British Sovereign Gold Coin
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British Sovereign Gold Coin Quick Facts
- .9167 fine gold (22 kt)
- Minted since 1817
- .2354 oz. pure gold
- World's most widely circulated gold coin
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The British Sovereign Gold Coin
The British Sovereign Gold had been out of mintage for more than two centuries when it was resurrected by the Coinage Act of 1816. The Act also defined the British gold standard, which was officially adopted in 1821.
The Act set “the valuation of one standard ounce of gold (11/12 fine) at £.3.17.10½.” The Sovereign’s face value of one pound Sterling translates to 0.25682 ozt of 11/12 fine (22 karat) gold and 0.23542 ozt of pure gold. The weight has remained statistically the same ever since.
The new Sovereigns made their debut in 1817 and remained in mintage for the next 100 years. Sovereigns were used in trade throughout the British Empire, eventually being produced by mints in South Africa, India, Canada, and Australia.
The obverse of the Gold Sovereign features the bust of the reigning monarch, encircled by an inscription naming the ruler followed by a string of Latin abbreviations, “D.G. BRITT: OMN: REX F. D. IND: IMP.” The translation, “by Grace of God, King of all the Britons, Defender of the Faith, Emperor of India,” underscores the lofty position of British monarchs.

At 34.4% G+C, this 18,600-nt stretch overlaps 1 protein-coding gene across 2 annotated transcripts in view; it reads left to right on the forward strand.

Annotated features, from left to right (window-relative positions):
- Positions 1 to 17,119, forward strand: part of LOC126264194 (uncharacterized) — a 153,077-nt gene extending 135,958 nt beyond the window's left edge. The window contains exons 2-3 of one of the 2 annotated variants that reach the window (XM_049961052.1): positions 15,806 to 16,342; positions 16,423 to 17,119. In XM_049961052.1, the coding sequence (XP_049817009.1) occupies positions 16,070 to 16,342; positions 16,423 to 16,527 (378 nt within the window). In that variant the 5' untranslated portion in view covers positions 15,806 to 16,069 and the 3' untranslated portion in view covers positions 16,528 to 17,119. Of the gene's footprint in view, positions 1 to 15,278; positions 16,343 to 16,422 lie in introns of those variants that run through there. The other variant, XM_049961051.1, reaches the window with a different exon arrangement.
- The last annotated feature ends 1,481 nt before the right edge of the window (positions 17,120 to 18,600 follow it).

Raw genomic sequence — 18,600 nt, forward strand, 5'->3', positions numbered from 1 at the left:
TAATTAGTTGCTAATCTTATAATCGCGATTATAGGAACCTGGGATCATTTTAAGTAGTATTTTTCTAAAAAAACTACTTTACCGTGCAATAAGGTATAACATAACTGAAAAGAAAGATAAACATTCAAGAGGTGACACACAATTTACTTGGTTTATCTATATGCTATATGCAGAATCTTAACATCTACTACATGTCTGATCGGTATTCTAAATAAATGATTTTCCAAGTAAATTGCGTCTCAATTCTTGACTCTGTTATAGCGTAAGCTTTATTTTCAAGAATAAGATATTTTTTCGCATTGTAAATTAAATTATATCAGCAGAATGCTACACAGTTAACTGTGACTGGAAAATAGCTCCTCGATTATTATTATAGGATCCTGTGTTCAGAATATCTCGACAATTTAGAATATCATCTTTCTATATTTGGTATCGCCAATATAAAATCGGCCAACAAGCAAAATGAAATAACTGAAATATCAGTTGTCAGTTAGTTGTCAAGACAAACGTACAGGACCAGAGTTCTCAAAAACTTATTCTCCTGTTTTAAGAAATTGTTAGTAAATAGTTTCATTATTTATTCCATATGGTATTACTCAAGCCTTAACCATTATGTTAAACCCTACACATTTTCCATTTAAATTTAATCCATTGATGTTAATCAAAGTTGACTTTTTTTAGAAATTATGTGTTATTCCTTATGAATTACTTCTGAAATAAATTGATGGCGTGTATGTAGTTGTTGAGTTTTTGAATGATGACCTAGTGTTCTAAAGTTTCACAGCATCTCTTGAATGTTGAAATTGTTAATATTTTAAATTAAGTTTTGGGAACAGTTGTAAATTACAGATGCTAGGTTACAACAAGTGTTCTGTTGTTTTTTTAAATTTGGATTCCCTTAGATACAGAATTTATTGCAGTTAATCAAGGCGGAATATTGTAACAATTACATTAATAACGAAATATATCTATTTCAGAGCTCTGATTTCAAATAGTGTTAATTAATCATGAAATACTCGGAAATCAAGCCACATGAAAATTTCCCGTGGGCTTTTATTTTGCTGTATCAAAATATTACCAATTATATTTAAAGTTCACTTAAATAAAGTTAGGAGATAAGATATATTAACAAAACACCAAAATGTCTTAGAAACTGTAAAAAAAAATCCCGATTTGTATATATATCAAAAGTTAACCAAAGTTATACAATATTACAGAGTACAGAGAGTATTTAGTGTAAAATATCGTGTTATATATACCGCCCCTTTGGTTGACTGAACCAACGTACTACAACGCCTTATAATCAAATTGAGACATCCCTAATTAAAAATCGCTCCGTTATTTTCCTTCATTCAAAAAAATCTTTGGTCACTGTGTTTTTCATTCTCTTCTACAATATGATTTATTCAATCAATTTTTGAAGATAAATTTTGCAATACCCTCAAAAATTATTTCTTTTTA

The reverse was engraved by Benedetto Pistrucci and portrays Saint George slaying a dragon, with the date and mintmark inscribed underneath. The design is in use today on bullion Gold Sovereigns, although different designs have appeared over the years.
Mintage of the British Gold Sovereign halted towards the end of WWI, when the pound Sterling was threatened with collapse. The legal tender Sovereign returned for its final mintage in 1925, thereafter fading into history along with the British gold standard.
The Gold Sovereign was reborn as a bullion coin in 1957 and was produced irregularly until 1982 with yearly mintages ranging from 1,358,228 in 1959 to 9,100,000 in 1979. In 2000, England reintroduced the Gold Sovereign in limited mintage, and they have been produced every year since then.
Due to the extraordinary number of early Sovereigns produced, they trade at premiums very close to their bullion counterparts while enjoying the benefits of rare coin investments.